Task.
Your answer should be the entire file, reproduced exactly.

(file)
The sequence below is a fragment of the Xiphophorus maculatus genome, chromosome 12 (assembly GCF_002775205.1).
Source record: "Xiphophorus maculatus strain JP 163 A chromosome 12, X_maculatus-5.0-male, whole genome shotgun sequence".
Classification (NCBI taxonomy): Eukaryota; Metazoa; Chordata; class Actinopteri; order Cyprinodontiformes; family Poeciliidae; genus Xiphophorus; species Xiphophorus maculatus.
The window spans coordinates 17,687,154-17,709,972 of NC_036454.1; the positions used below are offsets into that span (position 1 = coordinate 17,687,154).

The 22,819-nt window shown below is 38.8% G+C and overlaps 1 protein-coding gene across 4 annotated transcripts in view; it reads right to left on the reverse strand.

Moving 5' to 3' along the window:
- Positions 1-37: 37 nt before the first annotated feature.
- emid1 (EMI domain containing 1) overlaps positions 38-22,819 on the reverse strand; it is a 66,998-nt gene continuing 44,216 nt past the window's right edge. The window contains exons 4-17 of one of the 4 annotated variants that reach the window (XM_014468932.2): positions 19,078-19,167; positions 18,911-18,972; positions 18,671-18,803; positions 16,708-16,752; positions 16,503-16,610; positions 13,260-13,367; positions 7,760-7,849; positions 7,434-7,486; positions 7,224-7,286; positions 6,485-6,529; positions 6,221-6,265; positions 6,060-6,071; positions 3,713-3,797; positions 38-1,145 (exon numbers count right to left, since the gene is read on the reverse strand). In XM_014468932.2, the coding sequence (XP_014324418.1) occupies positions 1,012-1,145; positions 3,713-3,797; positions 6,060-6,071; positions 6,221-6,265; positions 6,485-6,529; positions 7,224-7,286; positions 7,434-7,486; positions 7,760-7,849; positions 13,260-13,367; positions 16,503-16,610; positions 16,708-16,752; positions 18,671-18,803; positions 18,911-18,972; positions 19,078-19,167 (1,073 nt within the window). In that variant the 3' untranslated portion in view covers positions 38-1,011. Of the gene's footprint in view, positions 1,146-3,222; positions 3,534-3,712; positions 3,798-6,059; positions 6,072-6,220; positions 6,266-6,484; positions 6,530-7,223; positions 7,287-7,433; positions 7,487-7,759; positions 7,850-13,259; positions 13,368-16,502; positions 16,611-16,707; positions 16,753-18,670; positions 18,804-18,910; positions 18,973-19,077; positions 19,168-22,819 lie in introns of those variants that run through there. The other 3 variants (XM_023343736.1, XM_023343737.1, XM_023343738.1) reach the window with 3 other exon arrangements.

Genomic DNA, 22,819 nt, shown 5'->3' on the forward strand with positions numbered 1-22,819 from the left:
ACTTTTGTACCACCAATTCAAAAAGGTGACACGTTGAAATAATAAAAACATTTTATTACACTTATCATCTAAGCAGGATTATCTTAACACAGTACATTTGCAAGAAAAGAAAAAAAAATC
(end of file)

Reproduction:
The sequence below is a fragment of the Xiphophorus maculatus genome, chromosome 12 (assembly GCF_002775205.1).
Source record: "Xiphophorus maculatus strain JP 163 A chromosome 12, X_maculatus-5.0-male, whole genome shotgun sequence".
Classification (NCBI taxonomy): Eukaryota; Metazoa; Chordata; class Actinopteri; order Cyprinodontiformes; family Poeciliidae; genus Xiphophorus; species Xiphophorus maculatus.
The window spans coordinates 17,687,154-17,709,972 of NC_036454.1; the positions used below are offsets into that span (position 1 = coordinate 17,687,154).

The 22,819-nt window shown below is 38.8% G+C and overlaps 1 protein-coding gene across 4 annotated transcripts in view; it reads right to left on the reverse strand.

Moving 5' to 3' along the window:
- Positions 1-37: 37 nt before the first annotated feature.
- emid1 (EMI domain containing 1) overlaps positions 38-22,819 on the reverse strand; it is a 66,998-nt gene continuing 44,216 nt past the window's right edge. The window contains exons 4-17 of one of the 4 annotated variants that reach the window (XM_014468932.2): positions 19,078-19,167; positions 18,911-18,972; positions 18,671-18,803; positions 16,708-16,752; positions 16,503-16,610; positions 13,260-13,367; positions 7,760-7,849; positions 7,434-7,486; positions 7,224-7,286; positions 6,485-6,529; positions 6,221-6,265; positions 6,060-6,071; positions 3,713-3,797; positions 38-1,145 (exon numbers count right to left, since the gene is read on the reverse strand). In XM_014468932.2, the coding sequence (XP_014324418.1) occupies positions 1,012-1,145; positions 3,713-3,797; positions 6,060-6,071; positions 6,221-6,265; positions 6,485-6,529; positions 7,224-7,286; positions 7,434-7,486; positions 7,760-7,849; positions 13,260-13,367; positions 16,503-16,610; positions 16,708-16,752; positions 18,671-18,803; positions 18,911-18,972; positions 19,078-19,167 (1,073 nt within the window). In that variant the 3' untranslated portion in view covers positions 38-1,011. Of the gene's footprint in view, positions 1,146-3,222; positions 3,534-3,712; positions 3,798-6,059; positions 6,072-6,220; positions 6,266-6,484; positions 6,530-7,223; positions 7,287-7,433; positions 7,487-7,759; positions 7,850-13,259; positions 13,368-16,502; positions 16,611-16,707; positions 16,753-18,670; positions 18,804-18,910; positions 18,973-19,077; positions 19,168-22,819 lie in introns of those variants that run through there. The other 3 variants (XM_023343736.1, XM_023343737.1, XM_023343738.1) reach the window with 3 other exon arrangements.

Genomic DNA, 22,819 nt, shown 5'->3' on the forward strand with positions numbered 1-22,819 from the left:
ACTTTTGTACCACCAATTCAAAAAGGTGACACGTTGAAATAATAAAAACATTTTATTACACTTATCATCTAAGCAGGATTATCTTAACACAGTACATTTGCAAGAAAAGAAAAAAAAATC